Children Put Social Workers Under The Microscope
Social workers need to be more accessible, follow through on their promises and see children alone during visits, according to a new report released by the Children’s Rights Director. Most children and young people made very positive comments about their social workers, overall rating them eight out of 10. However, as with any group of people, there are good and bad ones. There are areas where change is necessary to ensure children receive the care they are entitled to.
The children consulted felt their social workers changed too often and did not always share information with each other. Children also felt that social workers did not always seem to listen to them, did not act quickly enough when problems arose and sometimes concentrated more on what was best for the adult looking after them. Many said that their social worker does not speak to them alone during visits.
Some of those consulted felt they should be included in the recruitment process for social workers. They also said they were not guaranteed a good social worker for their needs, even if the council had received the highest CSCI star rating.
The views of 13 groups of children and young people were collated from visits or group meetings held at consultation sessions throughout the year. In order to obtain a wider view from all age ranges, question cards were sent to over 500 children and young people from different care settings. Views were also collated from the young people’s mobile phone texting panel “BeHeard”.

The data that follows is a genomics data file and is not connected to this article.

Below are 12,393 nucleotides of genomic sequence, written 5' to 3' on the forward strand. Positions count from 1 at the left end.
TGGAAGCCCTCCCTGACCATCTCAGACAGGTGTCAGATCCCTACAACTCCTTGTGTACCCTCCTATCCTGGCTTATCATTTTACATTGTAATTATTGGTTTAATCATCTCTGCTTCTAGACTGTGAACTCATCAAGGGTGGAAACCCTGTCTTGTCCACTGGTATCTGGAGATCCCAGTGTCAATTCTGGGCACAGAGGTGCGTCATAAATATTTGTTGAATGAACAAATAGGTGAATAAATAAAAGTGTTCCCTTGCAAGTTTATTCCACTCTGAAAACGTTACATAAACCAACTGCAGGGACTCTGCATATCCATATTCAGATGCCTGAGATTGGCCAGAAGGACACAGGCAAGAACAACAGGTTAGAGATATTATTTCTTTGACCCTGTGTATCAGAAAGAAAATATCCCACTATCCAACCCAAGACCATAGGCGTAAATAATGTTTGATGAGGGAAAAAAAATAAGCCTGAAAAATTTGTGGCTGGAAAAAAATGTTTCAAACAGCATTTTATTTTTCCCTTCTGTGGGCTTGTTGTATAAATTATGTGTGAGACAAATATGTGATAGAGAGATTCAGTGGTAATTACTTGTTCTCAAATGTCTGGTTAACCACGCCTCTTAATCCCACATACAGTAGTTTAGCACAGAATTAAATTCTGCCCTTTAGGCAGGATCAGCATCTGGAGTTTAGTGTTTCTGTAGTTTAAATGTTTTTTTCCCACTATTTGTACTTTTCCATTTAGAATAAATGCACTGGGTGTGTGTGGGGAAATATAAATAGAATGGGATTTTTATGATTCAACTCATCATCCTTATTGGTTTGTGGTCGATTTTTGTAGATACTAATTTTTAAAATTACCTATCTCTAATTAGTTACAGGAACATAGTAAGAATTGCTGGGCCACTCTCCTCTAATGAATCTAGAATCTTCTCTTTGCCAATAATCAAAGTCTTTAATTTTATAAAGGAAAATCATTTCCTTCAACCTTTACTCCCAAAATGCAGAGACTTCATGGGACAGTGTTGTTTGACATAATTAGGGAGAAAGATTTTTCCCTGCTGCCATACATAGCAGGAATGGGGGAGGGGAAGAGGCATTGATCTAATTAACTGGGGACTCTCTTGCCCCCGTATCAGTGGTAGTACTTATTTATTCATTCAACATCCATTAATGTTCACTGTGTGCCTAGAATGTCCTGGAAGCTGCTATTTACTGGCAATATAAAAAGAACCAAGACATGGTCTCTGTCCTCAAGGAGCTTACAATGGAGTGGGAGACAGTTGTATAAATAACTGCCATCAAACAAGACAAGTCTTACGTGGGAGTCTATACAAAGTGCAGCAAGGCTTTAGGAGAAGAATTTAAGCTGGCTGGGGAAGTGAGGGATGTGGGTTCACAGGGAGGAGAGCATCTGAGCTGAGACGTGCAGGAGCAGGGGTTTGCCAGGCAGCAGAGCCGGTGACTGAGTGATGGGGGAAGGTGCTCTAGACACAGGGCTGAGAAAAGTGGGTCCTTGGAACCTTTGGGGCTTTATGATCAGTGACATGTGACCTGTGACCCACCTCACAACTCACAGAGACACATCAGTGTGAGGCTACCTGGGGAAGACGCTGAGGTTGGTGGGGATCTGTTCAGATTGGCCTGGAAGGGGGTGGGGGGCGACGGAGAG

Dr Roger Morgan, Children’s Rights Director said: “In my consultation sessions with children and young people receiving social care services, this subject area always came up, as it is a major part of young people’s lives. As usual, they have been totally honest with their comments. Their views are simple – they just want help with personal problems, to be listened to and included in the decisions made about them, treated with respect and to be able to liaise with a social worker who shows empathy.”
Dame Denise Platt, Chair of CSCI said: “Children need social workers to go the extra mile on their behalf if they are to get the help and guidance they need. Many get it right, but as these children tell us, some don’t. As new services for children are created, managers and social workers should seize the opportunity and heed what children say to get it right this time.”
Barbara Herts, Chief Executive of Young Minds said: “This report is excellent and should be on the reading list for all professionals working with children and young people. It’s all the little things that matter- good listening, a quick response and continuity of care. If you think about it, these are all the things a good parent would do.”
For further information on the views contained in the report, please visit www.rights4me.org.uk